The simplest and most genius-brain solution to charging times and range with EVs isn’t one you’ll find in America. In China, though, it’s gaining ground. All that and more in The Morning Shift for June 2, 2021.
China is like the American car market in so many ways. It’s huge, for one, (the biggest in the world while we’re number two) and filled with people inexplicably buying sedans and not hatchbacks or wagons. It’s also the biggest market for electric cars in the world, and you see as many Teslas bopping around Shanghai as you do here in New York or Los Angeles.
But China also offers us a market where GM builds small, adorable, unbelievably popular EVs as opposed to 9,000-pound hulking Hummers for the rich. It feels like an alternate reality where everyone takes EVs as a given, not as a radical tech.
This is a long intro to the point that battery-swapping stations are taking off there, as noted in this overview story by Automotive News China:
Until 2019, state-owned BAIC Motor Co. and EV startup Nio were the only two automakers offering battery swap services for customers.
Competition from Tesla and Nio’s success in gaining customers with battery swap services have prompted other Chinese EV makers to take bold steps.
While Geely is constructing battery swap stations on its own, other Chinese automakers have opted to build facilities along with domestic companies to share costs.
In September, state-owned Changan Automobile Co. launched its first battery swap station in Chongqing along with a consortium of other major domestic companies.
The partner companies include CATL, China’s largest EV battery maker; Aulton New Energy Vehicle Technology Co., a Shanghai-based battery swap station operator; and State Grid, a state-owned power grid operator.
In March, SAIC Motor Corp., another major state-owned automaker, also teamed up with Aulton to kick off operation of the first battery swap station for its EVs.
Aiways, an EV startup, tapped Blue Part Smart Energy, an EV charging facility operator under BAIC, in April to offer battery swap services.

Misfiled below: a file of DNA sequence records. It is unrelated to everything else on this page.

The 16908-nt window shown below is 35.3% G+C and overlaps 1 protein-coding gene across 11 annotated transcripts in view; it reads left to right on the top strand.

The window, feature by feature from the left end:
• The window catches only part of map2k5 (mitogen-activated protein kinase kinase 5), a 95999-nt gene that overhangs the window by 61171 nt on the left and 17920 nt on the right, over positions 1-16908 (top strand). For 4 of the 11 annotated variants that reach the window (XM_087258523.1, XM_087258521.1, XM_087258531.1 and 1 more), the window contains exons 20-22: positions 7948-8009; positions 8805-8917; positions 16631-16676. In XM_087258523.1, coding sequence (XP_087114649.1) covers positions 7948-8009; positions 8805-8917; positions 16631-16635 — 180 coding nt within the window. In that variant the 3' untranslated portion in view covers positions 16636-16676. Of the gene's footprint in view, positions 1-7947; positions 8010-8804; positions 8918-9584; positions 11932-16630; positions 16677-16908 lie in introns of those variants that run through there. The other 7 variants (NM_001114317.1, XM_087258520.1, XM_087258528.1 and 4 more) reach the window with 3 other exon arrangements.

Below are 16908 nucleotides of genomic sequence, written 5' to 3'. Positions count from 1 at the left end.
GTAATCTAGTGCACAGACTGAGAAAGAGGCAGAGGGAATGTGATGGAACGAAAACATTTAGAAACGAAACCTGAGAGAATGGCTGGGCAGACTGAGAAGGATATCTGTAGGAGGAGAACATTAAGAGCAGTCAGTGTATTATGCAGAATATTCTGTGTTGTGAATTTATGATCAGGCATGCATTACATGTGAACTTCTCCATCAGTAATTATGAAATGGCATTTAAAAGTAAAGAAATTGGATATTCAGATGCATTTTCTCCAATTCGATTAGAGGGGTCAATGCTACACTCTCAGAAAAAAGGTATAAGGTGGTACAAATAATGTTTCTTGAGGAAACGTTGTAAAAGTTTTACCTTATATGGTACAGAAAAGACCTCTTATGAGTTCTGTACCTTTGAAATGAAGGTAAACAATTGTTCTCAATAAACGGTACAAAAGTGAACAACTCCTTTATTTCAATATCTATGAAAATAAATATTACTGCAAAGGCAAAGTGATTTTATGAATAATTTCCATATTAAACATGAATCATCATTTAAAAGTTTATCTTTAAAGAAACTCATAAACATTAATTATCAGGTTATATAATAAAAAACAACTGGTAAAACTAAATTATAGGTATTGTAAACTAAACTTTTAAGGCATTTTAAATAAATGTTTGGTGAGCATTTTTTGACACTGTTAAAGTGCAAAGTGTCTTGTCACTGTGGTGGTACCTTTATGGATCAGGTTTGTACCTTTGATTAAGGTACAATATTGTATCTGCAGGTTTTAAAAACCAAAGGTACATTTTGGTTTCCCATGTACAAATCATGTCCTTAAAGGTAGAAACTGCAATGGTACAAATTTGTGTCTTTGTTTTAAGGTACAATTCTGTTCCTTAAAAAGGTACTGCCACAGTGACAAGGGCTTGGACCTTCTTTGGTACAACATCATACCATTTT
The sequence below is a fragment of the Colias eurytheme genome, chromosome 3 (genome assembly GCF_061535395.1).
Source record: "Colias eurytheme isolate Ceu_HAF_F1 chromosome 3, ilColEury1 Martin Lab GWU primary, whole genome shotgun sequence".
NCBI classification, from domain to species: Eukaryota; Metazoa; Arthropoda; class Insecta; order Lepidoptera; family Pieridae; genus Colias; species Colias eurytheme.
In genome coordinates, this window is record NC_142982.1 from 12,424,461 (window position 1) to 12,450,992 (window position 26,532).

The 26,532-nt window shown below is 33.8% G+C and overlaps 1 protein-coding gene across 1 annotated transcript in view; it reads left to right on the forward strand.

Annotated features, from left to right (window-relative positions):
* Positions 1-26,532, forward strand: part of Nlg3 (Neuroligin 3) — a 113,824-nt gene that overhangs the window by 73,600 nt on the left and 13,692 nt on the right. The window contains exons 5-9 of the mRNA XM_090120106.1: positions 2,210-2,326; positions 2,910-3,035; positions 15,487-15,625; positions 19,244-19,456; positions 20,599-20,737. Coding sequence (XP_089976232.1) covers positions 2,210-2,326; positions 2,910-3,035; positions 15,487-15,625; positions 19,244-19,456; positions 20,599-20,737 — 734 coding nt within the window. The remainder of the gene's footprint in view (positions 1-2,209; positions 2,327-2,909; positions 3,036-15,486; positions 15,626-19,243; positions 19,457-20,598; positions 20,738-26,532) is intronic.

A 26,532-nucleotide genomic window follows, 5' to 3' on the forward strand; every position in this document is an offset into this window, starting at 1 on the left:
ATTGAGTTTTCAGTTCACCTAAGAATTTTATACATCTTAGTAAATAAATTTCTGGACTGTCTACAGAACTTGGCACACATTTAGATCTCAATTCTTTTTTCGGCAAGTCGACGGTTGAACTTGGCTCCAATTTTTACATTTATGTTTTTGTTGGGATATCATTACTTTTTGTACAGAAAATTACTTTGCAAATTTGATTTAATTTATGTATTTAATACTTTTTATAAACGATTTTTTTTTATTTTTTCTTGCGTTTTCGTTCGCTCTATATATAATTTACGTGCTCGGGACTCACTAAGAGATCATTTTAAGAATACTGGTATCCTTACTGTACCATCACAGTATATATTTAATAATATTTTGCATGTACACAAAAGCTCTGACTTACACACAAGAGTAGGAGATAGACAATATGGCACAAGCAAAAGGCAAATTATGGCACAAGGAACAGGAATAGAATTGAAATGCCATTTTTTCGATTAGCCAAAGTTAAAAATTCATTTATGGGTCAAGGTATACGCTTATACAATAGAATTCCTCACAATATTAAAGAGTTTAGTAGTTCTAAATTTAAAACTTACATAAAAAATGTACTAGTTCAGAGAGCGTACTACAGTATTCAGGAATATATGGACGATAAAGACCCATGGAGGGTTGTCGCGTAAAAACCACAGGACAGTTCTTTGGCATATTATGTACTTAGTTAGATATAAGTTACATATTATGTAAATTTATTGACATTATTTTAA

This is all interesting to see from an American perspective, especially one based out of New York City. Around the turn of the century, NYC was home to the largest electric car company in the world, the Electric Vehicle Company, and it operated using battery-swapping stations right in the middle of Manhattan. The tech is basic. We could go down this route if we wanted to.
Some 6,000 Tesla Model 3 and Model Ys are getting recalled for loose brake caliper bolts, as Reuters reports:
Tesla Inc (TSLA.O) is recalling nearly 6,000 U.S. vehicles because brake caliper bolts could be loose, with the potential to cause a loss of tire pressure, documents made public on Wednesday show.
The recall covers certain 2019-2021 Model 3 vehicles and 2020-2021 Model Y vehicles. Tesla’s filing with the National Highway Traffic Safety Administration (NHTSA) said it had no reports of crashes or injuries related to the issue and that the company will inspect and tighten, or replace, the caliper bolts as necessary.
Tesla said that loose caliper bolts could allow the brake caliper to separate and contact the wheel rim, which could cause a loss of tire pressure in “very rare circumstances.” The company said that, in the “unlikely event” there is vehicle damage from a loose or missing fastener, it will arrange for a tow to the nearest service center for repair.
Hey, at least they got the bolts on there this time!
Another interesting Tesla story comes from Bloomberg, which has taken notice that everyone is not just copying Tesla’s plans to make attractive and desirable electric cars, but also how Tesla talks them up with ever-grander terminology. Per Bloomberg: